Saturday, August 2, 2008

Saurabh & Gaurav

Paul Weller — 22 Dreams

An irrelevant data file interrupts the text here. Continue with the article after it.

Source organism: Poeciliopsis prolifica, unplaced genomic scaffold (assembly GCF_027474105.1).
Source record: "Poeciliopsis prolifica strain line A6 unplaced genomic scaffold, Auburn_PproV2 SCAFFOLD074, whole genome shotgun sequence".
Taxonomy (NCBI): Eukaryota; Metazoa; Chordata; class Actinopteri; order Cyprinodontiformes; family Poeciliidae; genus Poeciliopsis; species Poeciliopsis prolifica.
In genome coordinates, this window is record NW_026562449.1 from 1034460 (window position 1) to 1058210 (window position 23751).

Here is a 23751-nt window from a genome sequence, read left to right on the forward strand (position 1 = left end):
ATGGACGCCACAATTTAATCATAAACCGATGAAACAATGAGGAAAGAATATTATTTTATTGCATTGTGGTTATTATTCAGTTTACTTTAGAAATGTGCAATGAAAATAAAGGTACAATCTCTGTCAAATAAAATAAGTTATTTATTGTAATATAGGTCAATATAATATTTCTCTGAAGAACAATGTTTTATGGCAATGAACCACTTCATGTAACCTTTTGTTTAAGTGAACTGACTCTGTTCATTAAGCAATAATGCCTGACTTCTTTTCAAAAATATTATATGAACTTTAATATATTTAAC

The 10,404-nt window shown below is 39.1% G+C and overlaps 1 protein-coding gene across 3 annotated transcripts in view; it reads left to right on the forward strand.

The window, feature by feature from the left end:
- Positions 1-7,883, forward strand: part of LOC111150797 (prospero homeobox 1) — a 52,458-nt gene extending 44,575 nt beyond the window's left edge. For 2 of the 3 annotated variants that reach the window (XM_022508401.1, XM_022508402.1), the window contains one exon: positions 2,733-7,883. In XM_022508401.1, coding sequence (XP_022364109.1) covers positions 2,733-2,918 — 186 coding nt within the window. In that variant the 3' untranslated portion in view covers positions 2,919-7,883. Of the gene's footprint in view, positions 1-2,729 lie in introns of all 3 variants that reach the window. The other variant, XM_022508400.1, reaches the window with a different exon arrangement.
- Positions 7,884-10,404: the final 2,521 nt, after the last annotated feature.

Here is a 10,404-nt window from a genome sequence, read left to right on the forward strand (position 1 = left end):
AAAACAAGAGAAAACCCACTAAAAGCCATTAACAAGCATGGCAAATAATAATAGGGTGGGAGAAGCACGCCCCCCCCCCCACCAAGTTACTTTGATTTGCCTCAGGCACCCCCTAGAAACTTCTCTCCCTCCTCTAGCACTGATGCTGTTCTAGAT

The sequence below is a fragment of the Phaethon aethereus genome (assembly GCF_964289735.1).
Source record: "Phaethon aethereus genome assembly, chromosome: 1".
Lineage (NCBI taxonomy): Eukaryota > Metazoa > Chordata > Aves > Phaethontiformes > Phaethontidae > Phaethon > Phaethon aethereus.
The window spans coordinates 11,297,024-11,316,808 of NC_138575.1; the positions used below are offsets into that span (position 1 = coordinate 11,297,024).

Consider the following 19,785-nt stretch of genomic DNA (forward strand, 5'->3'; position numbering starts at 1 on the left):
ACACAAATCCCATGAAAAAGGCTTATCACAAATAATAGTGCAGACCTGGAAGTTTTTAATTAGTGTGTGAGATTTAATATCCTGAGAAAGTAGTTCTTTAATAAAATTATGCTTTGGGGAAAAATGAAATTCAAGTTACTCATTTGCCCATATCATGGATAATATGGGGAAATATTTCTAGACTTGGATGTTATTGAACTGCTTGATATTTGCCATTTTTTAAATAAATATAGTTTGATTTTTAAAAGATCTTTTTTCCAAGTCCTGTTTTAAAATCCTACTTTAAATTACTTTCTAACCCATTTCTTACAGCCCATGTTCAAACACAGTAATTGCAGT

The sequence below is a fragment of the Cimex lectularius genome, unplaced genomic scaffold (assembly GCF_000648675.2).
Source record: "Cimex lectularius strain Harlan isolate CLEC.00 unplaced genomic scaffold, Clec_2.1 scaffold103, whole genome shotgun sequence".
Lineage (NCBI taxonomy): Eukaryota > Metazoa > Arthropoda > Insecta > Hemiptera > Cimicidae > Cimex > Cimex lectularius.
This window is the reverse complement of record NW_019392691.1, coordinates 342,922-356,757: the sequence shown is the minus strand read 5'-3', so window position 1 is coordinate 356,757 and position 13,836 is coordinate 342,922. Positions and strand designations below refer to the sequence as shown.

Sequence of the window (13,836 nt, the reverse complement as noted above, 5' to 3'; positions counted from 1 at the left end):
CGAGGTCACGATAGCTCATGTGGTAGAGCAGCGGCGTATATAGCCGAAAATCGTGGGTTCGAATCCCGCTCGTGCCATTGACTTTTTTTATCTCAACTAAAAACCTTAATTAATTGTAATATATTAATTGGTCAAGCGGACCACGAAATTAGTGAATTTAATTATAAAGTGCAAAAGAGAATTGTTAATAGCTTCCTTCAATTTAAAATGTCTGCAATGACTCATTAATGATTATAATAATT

Paul Weller — 22 DreamsThirty years into his career, Paul Weller has always flaunted exemplary style. In 22 Dreams, his ninth solo album, the stylishly coifed singer, songwriter and guitarist marks his 50th birthday with an ambitious, eclectic mix of 21 tracks, from the psychedelic Echoes Round the Sun to the classic piano-based soul of Invisible and minimalist electronica of 111. This is Weller at his experimental best. Each song shifts genres, snapping Weller’s soulfully tuned voice from crooning to belting and back. What’s impressive is the sheer breadth of musical vision in these tracks, from the nu-folk opener Light Nights to its obverse urban closer Night Lights, taking in all manner of rock, soul and R&B variants, some quite unexpected and some even shocking. Apart from being the most eclectic and resourcefully imaginative solo album of Weller’s career, 22 Dreams also turns out to be one of his most consistent efforts. The Light Nights starts off the album with violin, cello and Steve Cradock’s 12-string guitar skirting along on a Mediterranean melody, followed directly by the horn-blaring stomp of the title track. Black River floats along with springtime glee, carelessly following a light lounge-piano and a relaxed strumming on sliding guitar, courtesy ex-Blur guitarist Graham Coxon. All I Want To Do (Is Be With You) is the record’s most approachable, easy-going pop-rock tune. Noel Gallagher and Gem from Oasis lend their talents to Echoes Around the Sun, a writing collaboration between Weller and Gallagher. 22 Dreams has resulted as one of Weller’s most spirited works so far and is sure to expand the artistic canon of the one and only ‘Modfather’.